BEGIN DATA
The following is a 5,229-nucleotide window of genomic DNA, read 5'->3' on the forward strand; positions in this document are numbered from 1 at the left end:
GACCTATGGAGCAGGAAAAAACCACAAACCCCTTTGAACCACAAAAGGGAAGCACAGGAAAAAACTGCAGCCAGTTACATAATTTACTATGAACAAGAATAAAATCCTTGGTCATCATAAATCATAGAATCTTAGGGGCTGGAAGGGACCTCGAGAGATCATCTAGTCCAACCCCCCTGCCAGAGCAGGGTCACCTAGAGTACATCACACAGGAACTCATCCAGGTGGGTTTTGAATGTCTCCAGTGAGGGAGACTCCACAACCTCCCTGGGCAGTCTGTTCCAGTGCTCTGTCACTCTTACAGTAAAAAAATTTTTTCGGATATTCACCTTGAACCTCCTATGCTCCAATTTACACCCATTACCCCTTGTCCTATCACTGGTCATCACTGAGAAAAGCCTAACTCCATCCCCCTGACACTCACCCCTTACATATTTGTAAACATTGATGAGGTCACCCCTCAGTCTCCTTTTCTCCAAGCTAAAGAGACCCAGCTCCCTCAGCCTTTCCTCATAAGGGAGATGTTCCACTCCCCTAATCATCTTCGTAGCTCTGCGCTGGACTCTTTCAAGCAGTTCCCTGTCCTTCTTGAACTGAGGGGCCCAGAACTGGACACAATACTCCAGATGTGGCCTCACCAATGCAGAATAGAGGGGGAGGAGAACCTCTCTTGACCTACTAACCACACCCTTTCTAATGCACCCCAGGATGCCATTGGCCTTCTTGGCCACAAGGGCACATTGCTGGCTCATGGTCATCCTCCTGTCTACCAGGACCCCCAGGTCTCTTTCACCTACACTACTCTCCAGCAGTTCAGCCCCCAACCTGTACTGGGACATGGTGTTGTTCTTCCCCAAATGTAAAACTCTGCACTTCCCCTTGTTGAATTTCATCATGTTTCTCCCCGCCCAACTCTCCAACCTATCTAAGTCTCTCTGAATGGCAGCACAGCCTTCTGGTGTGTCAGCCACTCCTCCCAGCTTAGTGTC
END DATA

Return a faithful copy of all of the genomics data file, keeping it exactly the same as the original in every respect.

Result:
The following is a 5,229-nucleotide window of genomic DNA, read 5'->3' on the forward strand; positions in this document are numbered from 1 at the left end:
GACCTATGGAGCAGGAAAAAACCACAAACCCCTTTGAACCACAAAAGGGAAGCACAGGAAAAAACTGCAGCCAGTTACATAATTTACTATGAACAAGAATAAAATCCTTGGTCATCATAAATCATAGAATCTTAGGGGCTGGAAGGGACCTCGAGAGATCATCTAGTCCAACCCCCCTGCCAGAGCAGGGTCACCTAGAGTACATCACACAGGAACTCATCCAGGTGGGTTTTGAATGTCTCCAGTGAGGGAGACTCCACAACCTCCCTGGGCAGTCTGTTCCAGTGCTCTGTCACTCTTACAGTAAAAAAATTTTTTCGGATATTCACCTTGAACCTCCTATGCTCCAATTTACACCCATTACCCCTTGTCCTATCACTGGTCATCACTGAGAAAAGCCTAACTCCATCCCCCTGACACTCACCCCTTACATATTTGTAAACATTGATGAGGTCACCCCTCAGTCTCCTTTTCTCCAAGCTAAAGAGACCCAGCTCCCTCAGCCTTTCCTCATAAGGGAGATGTTCCACTCCCCTAATCATCTTCGTAGCTCTGCGCTGGACTCTTTCAAGCAGTTCCCTGTCCTTCTTGAACTGAGGGGCCCAGAACTGGACACAATACTCCAGATGTGGCCTCACCAATGCAGAATAGAGGGGGAGGAGAACCTCTCTTGACCTACTAACCACACCCTTTCTAATGCACCCCAGGATGCCATTGGCCTTCTTGGCCACAAGGGCACATTGCTGGCTCATGGTCATCCTCCTGTCTACCAGGACCCCCAGGTCTCTTTCACCTACACTACTCTCCAGCAGTTCAGCCCCCAACCTGTACTGGGACATGGTGTTGTTCTTCCCCAAATGTAAAACTCTGCACTTCCCCTTGTTGAATTTCATCATGTTTCTCCCCGCCCAACTCTCCAACCTATCTAAGTCTCTCTGAATGGCAGCACAGCCTTCTGGTGTGTCAGCCACTCCTCCCAGCTTAGTGTC